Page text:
In this series, noted painter Joseph McGurl discusses plein air paintings by past masters that he finds instructive or inspiring. This week: Corot’s “The Bridge at Narni.”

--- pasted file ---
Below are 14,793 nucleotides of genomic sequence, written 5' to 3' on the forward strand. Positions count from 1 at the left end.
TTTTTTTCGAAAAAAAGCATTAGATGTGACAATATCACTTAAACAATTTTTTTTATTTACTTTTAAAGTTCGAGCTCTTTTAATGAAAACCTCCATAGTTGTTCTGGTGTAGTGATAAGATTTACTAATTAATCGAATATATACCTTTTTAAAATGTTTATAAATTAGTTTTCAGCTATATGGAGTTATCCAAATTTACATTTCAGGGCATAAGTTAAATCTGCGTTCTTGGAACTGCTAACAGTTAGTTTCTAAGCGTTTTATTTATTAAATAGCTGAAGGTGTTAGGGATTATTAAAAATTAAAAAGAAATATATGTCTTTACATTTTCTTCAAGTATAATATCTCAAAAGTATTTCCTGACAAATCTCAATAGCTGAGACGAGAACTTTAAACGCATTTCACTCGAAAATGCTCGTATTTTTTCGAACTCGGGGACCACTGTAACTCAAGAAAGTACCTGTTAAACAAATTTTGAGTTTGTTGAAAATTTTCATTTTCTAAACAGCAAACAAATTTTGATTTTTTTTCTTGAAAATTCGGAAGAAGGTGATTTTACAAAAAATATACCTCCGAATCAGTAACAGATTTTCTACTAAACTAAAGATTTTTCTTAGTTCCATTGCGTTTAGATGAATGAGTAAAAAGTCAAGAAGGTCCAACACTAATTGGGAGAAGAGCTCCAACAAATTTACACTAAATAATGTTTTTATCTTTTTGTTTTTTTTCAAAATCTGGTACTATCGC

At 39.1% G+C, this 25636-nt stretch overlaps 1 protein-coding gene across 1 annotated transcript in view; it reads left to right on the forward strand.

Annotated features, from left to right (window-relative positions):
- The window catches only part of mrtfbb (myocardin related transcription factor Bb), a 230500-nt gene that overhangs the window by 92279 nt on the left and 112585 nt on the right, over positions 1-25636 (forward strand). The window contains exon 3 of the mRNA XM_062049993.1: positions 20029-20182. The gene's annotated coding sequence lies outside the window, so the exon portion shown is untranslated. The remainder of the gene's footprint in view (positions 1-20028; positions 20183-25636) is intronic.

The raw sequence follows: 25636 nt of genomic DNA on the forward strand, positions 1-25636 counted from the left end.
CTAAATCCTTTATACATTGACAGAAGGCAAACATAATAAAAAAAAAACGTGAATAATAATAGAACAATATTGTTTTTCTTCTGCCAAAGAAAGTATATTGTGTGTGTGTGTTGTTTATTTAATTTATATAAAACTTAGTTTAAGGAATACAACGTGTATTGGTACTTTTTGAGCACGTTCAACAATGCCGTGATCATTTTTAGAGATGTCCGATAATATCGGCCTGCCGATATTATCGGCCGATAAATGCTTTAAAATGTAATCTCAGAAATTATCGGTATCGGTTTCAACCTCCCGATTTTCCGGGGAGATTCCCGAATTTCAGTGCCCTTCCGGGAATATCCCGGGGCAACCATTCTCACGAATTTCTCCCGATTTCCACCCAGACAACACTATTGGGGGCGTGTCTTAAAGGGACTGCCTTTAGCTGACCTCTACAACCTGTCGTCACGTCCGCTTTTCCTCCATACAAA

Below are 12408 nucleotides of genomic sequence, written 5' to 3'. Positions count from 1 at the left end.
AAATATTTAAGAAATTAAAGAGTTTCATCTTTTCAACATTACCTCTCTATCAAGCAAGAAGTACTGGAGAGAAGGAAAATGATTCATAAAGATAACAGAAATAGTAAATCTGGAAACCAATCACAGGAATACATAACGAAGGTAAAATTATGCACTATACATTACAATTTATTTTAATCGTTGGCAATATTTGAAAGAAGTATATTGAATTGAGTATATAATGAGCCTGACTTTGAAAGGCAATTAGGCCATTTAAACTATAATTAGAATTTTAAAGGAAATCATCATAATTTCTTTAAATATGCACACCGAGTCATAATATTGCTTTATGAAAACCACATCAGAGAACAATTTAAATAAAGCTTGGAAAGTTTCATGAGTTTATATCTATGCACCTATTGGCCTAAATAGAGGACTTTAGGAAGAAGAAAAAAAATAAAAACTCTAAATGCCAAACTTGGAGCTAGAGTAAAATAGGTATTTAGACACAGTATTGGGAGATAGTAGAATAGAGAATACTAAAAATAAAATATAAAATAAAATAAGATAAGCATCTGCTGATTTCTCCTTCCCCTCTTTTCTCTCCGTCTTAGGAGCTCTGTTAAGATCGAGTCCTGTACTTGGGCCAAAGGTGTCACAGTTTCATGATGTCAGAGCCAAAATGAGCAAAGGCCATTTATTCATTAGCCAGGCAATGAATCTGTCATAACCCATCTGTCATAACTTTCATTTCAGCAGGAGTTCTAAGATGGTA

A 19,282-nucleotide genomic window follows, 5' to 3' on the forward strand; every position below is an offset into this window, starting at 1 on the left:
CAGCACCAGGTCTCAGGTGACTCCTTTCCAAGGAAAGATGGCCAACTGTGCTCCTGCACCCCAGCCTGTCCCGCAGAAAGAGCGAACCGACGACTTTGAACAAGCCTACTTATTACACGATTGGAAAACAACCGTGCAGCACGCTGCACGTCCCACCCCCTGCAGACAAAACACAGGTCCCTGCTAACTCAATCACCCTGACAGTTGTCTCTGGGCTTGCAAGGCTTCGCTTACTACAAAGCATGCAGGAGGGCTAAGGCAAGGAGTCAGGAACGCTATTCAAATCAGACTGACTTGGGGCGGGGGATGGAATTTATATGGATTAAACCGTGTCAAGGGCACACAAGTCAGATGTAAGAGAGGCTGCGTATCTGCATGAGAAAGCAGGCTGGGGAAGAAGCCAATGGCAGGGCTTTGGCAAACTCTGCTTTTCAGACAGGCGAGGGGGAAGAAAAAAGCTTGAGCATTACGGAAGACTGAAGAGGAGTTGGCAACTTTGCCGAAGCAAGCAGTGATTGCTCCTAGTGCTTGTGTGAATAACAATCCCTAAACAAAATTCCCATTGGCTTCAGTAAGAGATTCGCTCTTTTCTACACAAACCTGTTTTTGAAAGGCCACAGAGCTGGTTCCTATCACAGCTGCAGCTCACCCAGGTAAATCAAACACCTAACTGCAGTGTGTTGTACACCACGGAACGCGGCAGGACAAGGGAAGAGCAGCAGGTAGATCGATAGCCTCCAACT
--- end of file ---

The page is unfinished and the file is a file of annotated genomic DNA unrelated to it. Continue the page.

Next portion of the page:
In this sketch by Corot, we are drawn into the composition as our eye follows diagonal lines along the river into the distant mountains. We are aided in this journey by Corot’s use of atmospheric perspective. Compare the dark warm tree and earth tones in the foreground with the increasingly pale and cool colors as the landscape moves off into the distance. Corot also carefully observed the changing colors of the river. The angle at which he viewed the surface of the river became more obtuse the further it was from his eye. This changing angle altered the way he perceived the water’s transparency and reflectiveness. In the foreground, he could see into the semi-transparent water and detect its muddiness and the river bottom. However, as the water moved into the distance, the increasingly obtuse angle at which he viewed it caused the reflective qualities to predominate, and the distant water reflected more of the blueness of the sky. As seen in the painting, this change in the river’s tone and color also helps to create the illusion of space and depth, which becomes the true subject of this plein air gem.